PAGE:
At 24 months of age, children should have a vocabulary of 50-100 words and should be producing two-three word phrases. At this stage, a child’s vocabulary will consist mostly of nouns but they will begin using action words and pronouns as well. This is how children begin to string words together (e.g., “I eat”; “Daddy car”; “Drink juice”). Your child’s vocabulary should increase significantly between the ages of 2 and 3. Children should be using new words regularly and repeating words they hear in conversation.
It is important to note that when we think about language, we must also consider how well a child comprehends language (i.e., receptive language). A child must understand language to communicate verbally. At 24 months of age, your child should be able to identify body parts and clothing, follow two-step commands, respond to yes/no questions and point to objects and action words in pictures.
Parents can encourage language development throughout the day. Speak to your child constantly. Narrate your actions and other children’s actions. Sing to your child and leave out familiar words for them to fill in (e.g., “Row, row, row your ___”). Read to your child daily. This does not mean that you have to read each word but look at the pictures and label items on each page. Label nouns, location of objects and verbs. Then have them point to target vocabulary words. Daily activities such as cooking, cleaning and bath time are wonderful ways to teach language. Explain what you are doing as you cook a meal (e.g., “I am stirring”). Play with bath toys and make them perform different actions in the bath (“Look, the fish is swimming! The boy is jumping in the water”).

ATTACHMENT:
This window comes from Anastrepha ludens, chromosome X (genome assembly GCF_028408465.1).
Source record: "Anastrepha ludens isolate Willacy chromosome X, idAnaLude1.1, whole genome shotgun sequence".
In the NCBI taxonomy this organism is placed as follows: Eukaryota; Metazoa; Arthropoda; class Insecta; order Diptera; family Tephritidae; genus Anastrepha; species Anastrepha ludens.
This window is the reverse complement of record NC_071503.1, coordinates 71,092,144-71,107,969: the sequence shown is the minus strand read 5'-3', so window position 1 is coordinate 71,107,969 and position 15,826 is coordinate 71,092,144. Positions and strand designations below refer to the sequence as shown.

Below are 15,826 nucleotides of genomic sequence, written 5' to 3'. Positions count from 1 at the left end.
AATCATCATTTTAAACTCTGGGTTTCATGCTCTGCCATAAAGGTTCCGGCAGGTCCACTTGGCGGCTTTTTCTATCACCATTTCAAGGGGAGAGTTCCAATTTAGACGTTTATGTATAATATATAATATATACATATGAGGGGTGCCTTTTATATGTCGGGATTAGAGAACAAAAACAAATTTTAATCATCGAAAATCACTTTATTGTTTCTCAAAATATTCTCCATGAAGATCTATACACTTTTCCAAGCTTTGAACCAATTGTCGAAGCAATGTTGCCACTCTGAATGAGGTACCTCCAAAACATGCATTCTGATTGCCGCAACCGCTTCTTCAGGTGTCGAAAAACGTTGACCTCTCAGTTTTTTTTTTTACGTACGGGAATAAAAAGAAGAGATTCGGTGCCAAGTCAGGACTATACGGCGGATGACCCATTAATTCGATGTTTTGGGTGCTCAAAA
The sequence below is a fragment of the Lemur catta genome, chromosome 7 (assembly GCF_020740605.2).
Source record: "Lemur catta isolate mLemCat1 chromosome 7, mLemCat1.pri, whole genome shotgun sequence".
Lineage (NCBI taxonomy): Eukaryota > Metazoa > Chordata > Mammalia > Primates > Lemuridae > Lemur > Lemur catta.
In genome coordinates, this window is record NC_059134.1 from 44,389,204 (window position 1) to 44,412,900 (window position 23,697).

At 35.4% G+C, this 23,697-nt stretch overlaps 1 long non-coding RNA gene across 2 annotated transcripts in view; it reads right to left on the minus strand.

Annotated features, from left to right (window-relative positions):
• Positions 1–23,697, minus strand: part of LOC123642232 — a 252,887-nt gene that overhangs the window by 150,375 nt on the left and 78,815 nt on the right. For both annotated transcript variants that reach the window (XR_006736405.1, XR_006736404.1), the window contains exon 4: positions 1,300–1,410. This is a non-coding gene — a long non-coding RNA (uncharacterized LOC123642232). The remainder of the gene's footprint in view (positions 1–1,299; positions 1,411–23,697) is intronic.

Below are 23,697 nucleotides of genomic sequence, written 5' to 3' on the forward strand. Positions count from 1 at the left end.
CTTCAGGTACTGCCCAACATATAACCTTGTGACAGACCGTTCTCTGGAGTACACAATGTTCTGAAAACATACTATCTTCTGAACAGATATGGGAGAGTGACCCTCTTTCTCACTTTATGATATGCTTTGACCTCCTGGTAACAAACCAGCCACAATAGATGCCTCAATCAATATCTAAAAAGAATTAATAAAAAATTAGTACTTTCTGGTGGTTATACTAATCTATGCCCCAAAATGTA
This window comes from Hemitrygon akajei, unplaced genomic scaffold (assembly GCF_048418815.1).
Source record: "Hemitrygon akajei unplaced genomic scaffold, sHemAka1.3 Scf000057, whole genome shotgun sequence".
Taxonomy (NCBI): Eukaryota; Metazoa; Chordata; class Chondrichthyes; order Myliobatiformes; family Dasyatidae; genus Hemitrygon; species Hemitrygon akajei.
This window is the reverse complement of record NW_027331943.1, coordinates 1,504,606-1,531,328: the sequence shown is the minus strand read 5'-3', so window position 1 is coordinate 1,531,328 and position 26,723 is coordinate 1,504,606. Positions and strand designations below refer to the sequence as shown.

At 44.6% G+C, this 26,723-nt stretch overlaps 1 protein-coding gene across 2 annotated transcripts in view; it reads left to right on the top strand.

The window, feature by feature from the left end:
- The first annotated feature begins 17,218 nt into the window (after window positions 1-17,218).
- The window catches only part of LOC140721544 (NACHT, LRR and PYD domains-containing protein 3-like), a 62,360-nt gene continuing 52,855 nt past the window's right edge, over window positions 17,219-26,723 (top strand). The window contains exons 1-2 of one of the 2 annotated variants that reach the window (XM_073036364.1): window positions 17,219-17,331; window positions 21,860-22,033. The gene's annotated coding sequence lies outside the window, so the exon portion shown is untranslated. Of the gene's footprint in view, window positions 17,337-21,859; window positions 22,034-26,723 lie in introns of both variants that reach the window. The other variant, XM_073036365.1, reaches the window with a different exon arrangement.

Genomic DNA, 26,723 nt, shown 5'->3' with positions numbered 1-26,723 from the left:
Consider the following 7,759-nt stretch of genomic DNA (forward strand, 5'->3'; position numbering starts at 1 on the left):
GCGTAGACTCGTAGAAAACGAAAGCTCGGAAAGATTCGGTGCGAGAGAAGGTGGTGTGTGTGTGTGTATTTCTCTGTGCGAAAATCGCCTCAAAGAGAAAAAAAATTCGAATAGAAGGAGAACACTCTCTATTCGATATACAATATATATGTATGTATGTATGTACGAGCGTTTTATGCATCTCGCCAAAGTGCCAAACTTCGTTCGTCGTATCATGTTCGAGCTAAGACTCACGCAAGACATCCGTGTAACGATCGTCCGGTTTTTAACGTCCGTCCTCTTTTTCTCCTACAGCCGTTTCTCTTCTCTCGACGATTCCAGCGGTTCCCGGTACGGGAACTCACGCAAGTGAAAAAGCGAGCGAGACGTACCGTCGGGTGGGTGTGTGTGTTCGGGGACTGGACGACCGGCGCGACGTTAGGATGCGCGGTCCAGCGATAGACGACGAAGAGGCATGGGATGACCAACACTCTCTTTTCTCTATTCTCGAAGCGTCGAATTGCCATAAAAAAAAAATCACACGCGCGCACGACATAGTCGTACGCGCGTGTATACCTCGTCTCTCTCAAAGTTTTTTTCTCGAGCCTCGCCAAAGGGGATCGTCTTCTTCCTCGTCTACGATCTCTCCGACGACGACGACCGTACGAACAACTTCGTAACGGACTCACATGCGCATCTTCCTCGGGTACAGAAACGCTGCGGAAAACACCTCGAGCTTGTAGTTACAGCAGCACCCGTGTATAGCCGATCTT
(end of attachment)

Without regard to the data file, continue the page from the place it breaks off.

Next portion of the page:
Recognizing, accepting and treating speech and language delays at an early age can prevent further difficulties in the future. The primary goal of speech and language therapy at a young age is to help your child to better communicate with their peers and adults.